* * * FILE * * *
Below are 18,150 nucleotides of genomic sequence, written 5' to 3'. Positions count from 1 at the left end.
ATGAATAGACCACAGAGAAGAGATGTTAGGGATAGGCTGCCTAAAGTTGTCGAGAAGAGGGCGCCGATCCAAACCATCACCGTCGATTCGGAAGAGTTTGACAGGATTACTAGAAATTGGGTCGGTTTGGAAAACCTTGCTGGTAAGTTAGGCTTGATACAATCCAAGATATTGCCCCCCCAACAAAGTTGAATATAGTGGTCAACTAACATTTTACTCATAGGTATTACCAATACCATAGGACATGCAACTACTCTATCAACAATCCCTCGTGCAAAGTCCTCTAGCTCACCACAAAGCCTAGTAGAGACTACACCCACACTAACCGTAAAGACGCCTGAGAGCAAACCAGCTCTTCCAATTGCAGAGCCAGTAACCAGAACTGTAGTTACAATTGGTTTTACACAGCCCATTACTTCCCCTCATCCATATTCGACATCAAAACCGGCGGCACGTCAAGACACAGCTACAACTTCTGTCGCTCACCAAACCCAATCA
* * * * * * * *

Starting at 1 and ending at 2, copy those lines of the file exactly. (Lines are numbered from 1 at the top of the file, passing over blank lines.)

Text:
Below are 18,150 nucleotides of genomic sequence, written 5' to 3'. Positions count from 1 at the left end.
ATGAATAGACCACAGAGAAGAGATGTTAGGGATAGGCTGCCTAAAGTTGTCGAGAAGAGGGCGCCGATCCAAACCATCACCGTCGATTCGGAAGAGTTTGACAGGATTACTAGAAATTGGGTCGGTTTGGAAAACCTTGCTGGTAAGTTAGGCTTGATACAATCCAAGATATTGCCCCCCCAACAAAGTTGAATATAGTGGTCAACTAACATTTTACTCATAGGTATTACCAATACCATAGGACATGCAACTACTCTATCAACAATCCCTCGTGCAAAGTCCTCTAGCTCACCACAAAGCCTAGTAGAGACTACACCCACACTAACCGTAAAGACGCCTGAGAGCAAACCAGCTCTTCCAATTGCAGAGCCAGTAACCAGAACTGTAGTTACAATTGGTTTTACACAGCCCATTACTTCCCCTCATCCATATTCGACATCAAAACCGGCGGCACGTCAAGACACAGCTACAACTTCTGTCGCTCACCAAACCCAATCA